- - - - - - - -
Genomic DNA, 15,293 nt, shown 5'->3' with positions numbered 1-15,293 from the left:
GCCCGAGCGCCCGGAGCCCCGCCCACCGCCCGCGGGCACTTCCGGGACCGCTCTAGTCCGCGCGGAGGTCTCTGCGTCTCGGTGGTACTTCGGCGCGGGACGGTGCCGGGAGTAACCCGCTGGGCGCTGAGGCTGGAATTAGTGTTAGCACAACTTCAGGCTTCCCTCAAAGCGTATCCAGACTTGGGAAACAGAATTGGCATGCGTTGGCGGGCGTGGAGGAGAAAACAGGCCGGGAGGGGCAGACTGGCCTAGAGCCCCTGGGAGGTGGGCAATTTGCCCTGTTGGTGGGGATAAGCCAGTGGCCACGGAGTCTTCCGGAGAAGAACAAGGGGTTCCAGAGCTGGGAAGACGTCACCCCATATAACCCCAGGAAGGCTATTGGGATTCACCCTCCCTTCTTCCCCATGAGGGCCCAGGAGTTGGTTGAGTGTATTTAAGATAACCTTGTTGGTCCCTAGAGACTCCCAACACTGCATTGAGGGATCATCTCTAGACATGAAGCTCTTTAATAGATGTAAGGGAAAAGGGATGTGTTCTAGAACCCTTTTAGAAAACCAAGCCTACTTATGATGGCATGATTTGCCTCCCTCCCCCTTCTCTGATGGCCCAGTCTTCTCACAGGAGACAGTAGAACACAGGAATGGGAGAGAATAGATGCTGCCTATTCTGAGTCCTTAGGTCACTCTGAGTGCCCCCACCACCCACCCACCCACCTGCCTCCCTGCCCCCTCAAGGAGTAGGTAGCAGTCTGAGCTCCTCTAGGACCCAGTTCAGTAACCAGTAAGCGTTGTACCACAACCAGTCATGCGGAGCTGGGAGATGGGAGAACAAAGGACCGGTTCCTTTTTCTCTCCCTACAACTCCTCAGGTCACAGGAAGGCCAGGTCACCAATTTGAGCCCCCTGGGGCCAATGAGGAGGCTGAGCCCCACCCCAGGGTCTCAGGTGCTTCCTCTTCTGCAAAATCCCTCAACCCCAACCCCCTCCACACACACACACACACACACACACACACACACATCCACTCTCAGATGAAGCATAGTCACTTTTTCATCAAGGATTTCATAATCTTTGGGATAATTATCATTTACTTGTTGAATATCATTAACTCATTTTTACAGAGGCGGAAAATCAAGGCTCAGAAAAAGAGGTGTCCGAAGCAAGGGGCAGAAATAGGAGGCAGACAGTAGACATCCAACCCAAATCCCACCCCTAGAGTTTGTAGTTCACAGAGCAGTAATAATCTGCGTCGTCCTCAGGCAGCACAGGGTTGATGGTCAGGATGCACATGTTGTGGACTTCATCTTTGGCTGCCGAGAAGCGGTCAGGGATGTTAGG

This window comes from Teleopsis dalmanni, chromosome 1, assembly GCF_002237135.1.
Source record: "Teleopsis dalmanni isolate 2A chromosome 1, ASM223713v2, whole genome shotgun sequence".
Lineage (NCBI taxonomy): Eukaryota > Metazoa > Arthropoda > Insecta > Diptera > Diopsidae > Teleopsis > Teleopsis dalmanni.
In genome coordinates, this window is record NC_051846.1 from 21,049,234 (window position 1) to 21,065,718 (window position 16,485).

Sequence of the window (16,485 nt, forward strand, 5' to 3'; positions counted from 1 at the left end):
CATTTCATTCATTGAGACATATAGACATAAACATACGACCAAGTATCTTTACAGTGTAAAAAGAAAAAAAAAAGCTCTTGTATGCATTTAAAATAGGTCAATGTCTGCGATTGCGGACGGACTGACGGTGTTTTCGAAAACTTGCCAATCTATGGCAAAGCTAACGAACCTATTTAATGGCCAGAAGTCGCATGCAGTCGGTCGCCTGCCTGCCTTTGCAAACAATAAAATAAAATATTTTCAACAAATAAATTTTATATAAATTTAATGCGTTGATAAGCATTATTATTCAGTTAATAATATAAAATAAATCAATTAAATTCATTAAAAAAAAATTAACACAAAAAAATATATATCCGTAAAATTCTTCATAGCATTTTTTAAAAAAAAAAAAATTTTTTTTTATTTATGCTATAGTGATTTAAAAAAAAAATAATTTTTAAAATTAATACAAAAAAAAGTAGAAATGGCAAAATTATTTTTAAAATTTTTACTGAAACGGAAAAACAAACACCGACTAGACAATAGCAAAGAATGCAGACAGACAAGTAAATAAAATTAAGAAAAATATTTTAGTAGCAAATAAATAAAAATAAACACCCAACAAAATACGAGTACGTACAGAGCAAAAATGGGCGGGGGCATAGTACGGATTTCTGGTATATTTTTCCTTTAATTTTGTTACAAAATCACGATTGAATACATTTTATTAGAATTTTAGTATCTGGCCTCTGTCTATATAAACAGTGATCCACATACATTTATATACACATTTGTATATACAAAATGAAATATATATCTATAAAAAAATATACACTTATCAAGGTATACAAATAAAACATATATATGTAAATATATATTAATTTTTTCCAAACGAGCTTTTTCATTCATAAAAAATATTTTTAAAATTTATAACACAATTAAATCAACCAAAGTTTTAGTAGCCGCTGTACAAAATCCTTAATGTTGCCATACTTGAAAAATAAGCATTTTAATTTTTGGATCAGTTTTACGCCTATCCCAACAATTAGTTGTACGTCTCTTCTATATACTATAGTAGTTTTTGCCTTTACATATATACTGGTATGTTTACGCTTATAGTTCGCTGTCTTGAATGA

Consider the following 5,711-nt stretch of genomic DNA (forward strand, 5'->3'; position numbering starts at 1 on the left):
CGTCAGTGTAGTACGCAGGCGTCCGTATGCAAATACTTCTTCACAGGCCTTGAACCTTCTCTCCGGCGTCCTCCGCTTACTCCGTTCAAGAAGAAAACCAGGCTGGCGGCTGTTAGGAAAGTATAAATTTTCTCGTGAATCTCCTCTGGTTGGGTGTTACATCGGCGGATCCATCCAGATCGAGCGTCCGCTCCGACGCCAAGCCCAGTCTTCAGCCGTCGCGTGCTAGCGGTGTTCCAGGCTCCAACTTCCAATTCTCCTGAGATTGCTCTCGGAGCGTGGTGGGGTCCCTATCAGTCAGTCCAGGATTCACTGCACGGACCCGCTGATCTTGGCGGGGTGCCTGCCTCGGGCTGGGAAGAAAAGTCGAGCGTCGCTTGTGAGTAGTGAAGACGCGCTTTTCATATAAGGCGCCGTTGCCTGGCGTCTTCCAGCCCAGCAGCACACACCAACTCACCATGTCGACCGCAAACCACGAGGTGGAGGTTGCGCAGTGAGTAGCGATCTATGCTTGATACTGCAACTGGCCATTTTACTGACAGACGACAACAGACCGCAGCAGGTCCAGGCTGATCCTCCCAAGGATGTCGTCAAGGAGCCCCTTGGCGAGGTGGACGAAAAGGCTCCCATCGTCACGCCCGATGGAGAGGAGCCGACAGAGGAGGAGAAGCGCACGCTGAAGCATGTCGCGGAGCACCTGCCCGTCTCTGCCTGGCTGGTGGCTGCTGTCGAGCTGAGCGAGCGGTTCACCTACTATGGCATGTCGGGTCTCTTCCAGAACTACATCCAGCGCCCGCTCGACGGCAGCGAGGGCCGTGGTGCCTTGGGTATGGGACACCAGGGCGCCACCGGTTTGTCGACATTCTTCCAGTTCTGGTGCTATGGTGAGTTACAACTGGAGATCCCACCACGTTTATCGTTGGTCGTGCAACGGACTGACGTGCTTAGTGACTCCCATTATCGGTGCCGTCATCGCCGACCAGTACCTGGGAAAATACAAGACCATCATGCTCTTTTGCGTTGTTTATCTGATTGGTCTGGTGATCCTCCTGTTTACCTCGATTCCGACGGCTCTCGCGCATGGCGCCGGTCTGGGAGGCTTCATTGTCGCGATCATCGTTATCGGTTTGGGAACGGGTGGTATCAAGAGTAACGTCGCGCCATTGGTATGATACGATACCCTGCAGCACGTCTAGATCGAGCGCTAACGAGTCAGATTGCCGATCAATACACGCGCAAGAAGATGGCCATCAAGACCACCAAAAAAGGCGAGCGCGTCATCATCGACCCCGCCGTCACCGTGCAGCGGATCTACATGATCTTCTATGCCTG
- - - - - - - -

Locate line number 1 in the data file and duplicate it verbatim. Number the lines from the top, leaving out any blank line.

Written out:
Genomic DNA, 15,293 nt, shown 5'->3' with positions numbered 1-15,293 from the left: